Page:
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On 31 Oct 2018, at 21:40, Sean Conner <> wrote:

It was thus said that the Great Dirk Laurie once stated:
Op Wo., 31 Okt. 2018 om 16:38 het Hisham <> geskryf:

I'm slightly annoyed that basic Lua module examples often display
messy naming practices. Here, the module is written named as "M",
stored in a file called "mymodule" and required into a variable "vec".
I understand that this is to didactically showcase that the names are
not _required_ to be the same, but it promotes those practices (which
are sadly common among Lua programmers, probably due to top-down
examples like this) and IMO it makes the module system look even more

I have no problem with what Lua programmers do. In fact local renaming
is to my mind good practice.

 The package name is "lua-xml".  The file is "LuaXml.lua".  The resulting
module name is "xml".  Annoying as hell.

local json = require"org.conman.parsers.json"

Nothing wrong with that.

 No.  But there, the package name is 'org.connman.parsers.json'.  The file
is 'org/conman/parsers/json.lua'.  And the resulting module is named ...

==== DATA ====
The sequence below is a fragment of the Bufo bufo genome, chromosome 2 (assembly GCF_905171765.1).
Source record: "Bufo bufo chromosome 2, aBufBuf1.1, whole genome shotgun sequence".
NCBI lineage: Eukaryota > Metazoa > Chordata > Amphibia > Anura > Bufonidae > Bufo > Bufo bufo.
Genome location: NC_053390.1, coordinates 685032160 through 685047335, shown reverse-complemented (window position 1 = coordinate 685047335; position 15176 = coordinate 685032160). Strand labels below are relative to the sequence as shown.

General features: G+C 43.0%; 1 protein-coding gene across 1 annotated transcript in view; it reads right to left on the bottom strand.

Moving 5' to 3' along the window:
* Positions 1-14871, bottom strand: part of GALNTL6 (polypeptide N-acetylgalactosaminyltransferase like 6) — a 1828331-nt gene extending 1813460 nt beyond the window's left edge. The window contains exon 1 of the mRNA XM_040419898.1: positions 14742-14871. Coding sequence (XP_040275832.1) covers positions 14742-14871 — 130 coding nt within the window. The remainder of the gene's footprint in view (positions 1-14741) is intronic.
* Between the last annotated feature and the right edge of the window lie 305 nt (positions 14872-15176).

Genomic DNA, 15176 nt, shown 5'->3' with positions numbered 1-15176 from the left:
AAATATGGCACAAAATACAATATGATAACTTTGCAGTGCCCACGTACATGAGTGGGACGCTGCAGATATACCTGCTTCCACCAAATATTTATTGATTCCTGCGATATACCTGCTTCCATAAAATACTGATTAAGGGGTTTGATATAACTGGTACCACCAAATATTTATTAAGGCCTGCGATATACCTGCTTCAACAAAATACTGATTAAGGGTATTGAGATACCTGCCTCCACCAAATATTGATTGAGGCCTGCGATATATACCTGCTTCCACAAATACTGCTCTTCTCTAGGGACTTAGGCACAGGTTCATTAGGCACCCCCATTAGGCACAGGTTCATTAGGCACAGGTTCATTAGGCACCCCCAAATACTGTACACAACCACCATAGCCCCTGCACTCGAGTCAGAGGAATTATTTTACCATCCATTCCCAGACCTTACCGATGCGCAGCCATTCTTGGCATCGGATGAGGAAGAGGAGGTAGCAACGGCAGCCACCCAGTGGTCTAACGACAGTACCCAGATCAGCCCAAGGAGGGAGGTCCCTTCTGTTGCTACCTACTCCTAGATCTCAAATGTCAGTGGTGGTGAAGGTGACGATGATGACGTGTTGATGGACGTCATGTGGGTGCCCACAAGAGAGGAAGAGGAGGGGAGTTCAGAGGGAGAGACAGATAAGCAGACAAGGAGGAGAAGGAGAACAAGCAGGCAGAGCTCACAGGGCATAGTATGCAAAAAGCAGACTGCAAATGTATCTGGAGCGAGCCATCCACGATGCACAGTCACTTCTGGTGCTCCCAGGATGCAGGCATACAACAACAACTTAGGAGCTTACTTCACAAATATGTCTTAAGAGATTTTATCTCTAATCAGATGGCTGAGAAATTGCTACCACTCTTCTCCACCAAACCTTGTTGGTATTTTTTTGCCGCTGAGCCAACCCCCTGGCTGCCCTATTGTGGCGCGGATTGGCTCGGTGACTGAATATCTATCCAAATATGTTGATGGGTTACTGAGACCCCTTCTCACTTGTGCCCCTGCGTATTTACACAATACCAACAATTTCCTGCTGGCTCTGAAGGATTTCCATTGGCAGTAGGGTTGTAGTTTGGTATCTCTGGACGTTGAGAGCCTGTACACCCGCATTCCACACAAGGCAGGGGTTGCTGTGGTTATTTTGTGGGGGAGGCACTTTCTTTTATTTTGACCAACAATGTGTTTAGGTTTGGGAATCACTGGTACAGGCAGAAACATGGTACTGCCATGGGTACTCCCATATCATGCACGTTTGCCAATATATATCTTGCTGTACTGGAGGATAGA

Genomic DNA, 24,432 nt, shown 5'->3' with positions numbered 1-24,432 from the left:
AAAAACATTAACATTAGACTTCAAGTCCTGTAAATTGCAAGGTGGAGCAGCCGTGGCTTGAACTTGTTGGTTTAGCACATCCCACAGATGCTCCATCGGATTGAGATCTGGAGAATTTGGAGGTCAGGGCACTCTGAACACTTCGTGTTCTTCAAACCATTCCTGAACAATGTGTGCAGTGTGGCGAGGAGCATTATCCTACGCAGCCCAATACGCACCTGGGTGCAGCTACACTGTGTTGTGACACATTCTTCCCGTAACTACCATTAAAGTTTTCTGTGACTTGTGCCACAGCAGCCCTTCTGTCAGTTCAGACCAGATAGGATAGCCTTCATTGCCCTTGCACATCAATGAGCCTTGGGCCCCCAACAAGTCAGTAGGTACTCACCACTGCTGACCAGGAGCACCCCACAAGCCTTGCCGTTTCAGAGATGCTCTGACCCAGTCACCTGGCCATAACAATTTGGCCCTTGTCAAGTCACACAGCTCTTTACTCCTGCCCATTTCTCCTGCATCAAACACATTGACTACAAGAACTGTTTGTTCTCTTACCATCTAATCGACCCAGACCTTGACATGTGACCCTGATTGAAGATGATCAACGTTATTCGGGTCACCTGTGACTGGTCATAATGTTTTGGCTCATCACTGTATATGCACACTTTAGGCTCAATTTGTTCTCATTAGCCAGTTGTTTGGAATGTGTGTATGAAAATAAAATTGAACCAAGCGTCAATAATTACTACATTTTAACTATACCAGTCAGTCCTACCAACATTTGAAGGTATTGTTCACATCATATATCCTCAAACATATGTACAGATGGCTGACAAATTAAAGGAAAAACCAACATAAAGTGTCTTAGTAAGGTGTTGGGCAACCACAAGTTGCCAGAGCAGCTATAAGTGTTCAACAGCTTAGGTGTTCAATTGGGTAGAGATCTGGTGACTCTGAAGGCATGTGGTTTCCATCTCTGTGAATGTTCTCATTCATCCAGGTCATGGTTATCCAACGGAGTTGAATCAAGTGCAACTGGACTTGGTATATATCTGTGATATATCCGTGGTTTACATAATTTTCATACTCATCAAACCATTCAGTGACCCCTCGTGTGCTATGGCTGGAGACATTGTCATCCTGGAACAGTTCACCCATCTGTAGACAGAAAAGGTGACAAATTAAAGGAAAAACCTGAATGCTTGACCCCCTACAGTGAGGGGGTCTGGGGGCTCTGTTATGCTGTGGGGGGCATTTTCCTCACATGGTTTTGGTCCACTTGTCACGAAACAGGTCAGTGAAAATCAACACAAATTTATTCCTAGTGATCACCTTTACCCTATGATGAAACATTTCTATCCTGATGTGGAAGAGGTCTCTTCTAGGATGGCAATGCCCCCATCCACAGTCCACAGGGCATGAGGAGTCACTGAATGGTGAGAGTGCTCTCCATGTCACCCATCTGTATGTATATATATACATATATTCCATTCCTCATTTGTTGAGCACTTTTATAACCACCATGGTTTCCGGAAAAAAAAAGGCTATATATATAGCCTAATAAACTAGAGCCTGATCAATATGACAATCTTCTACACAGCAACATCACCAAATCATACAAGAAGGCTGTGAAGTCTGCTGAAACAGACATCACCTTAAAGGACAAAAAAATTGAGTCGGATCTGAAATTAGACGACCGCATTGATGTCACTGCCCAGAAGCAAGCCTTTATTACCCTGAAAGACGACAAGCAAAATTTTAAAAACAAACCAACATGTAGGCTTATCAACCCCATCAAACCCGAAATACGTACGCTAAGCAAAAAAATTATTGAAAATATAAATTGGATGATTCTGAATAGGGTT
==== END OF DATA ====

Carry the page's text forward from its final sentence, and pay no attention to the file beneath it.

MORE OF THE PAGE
well, in this case, it would be a local variable named 'json'.  There's a
logical progression one can follow.

I do have a problem with what some Lua package writers do. The actual
name to be required is something Unixly cryptic like lfs or lom. but
the package name is longer (luafilesystem) and may even have nothing
to do with the module name (luaexpat). BTW why must the package name
start with or contain the tautological "lua"?

 Because otherwise someone might mistake it for _javascript_.

That’s why I name modules and packages the same way, yet in the repo I add a `.lua`.


> luarocks install binaryheap

$ local binaryheap = require “binaryheap”

So far it has been very clean (unfortunately my older stuff doesn’t follow this convention)